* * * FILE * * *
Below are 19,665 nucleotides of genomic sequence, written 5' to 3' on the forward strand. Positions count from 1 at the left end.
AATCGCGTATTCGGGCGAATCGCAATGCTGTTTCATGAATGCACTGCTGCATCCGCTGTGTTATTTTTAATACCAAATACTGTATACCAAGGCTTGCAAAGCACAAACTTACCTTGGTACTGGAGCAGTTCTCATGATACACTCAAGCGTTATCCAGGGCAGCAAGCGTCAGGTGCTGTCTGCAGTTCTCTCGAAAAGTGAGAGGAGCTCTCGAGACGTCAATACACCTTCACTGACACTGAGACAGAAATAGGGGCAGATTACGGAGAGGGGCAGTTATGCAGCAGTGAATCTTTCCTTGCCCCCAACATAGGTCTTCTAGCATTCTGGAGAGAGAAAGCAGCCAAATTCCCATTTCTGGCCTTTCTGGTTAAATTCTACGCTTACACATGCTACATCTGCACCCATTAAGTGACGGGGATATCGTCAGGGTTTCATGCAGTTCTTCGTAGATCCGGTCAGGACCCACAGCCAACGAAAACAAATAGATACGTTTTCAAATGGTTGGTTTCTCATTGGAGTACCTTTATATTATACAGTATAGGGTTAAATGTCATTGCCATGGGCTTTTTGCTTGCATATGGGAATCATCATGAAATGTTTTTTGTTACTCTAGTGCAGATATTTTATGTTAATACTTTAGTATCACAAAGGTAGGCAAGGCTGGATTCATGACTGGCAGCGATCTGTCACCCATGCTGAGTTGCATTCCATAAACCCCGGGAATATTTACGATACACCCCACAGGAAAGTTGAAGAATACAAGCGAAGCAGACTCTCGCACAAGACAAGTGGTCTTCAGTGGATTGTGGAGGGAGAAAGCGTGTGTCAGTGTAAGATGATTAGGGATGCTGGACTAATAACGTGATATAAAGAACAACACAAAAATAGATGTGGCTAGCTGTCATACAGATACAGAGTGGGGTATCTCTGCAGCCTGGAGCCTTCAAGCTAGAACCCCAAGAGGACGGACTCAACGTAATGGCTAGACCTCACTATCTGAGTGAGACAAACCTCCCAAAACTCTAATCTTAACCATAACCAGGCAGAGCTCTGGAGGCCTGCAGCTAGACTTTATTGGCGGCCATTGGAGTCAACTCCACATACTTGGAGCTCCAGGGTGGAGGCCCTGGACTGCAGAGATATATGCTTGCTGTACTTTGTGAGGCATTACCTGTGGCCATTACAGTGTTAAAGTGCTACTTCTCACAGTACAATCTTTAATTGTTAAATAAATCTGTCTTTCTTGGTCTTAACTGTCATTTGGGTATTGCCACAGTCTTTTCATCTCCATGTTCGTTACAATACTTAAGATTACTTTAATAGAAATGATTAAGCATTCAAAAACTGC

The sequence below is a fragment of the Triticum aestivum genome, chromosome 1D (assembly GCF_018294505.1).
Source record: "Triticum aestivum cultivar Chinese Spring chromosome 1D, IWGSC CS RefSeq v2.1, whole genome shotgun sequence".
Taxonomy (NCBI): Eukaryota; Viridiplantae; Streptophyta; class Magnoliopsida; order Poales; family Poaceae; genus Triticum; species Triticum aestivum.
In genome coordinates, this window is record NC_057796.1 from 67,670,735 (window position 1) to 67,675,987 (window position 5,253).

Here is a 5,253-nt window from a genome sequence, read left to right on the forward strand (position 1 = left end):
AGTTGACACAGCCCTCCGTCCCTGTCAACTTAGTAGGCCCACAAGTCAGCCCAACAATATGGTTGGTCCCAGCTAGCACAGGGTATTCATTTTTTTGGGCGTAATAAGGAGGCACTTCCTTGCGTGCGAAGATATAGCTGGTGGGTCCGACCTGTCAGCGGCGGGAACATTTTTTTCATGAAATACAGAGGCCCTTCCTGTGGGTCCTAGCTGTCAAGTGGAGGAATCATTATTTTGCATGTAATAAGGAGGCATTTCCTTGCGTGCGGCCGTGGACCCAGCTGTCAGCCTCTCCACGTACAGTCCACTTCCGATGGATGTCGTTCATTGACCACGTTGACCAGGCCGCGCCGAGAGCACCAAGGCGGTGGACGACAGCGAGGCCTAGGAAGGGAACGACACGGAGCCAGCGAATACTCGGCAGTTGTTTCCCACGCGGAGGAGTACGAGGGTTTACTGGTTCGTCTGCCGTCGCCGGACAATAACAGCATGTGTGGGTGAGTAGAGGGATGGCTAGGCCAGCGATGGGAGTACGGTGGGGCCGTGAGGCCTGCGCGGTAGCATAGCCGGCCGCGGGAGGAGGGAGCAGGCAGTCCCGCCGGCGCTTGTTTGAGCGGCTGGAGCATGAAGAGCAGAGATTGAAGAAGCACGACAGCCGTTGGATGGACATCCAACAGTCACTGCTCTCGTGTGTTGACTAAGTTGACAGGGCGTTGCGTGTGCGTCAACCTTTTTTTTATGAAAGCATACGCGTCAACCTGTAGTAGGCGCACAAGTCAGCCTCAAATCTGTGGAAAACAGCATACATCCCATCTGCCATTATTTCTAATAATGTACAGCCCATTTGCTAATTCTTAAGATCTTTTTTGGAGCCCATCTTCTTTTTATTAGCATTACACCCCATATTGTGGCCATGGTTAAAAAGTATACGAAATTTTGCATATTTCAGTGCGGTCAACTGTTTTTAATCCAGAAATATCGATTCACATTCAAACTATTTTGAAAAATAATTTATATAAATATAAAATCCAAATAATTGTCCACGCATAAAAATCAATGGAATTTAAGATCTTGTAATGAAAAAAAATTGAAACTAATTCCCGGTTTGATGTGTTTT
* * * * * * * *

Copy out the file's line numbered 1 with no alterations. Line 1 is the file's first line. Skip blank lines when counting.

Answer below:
Below are 19,665 nucleotides of genomic sequence, written 5' to 3' on the forward strand. Positions count from 1 at the left end.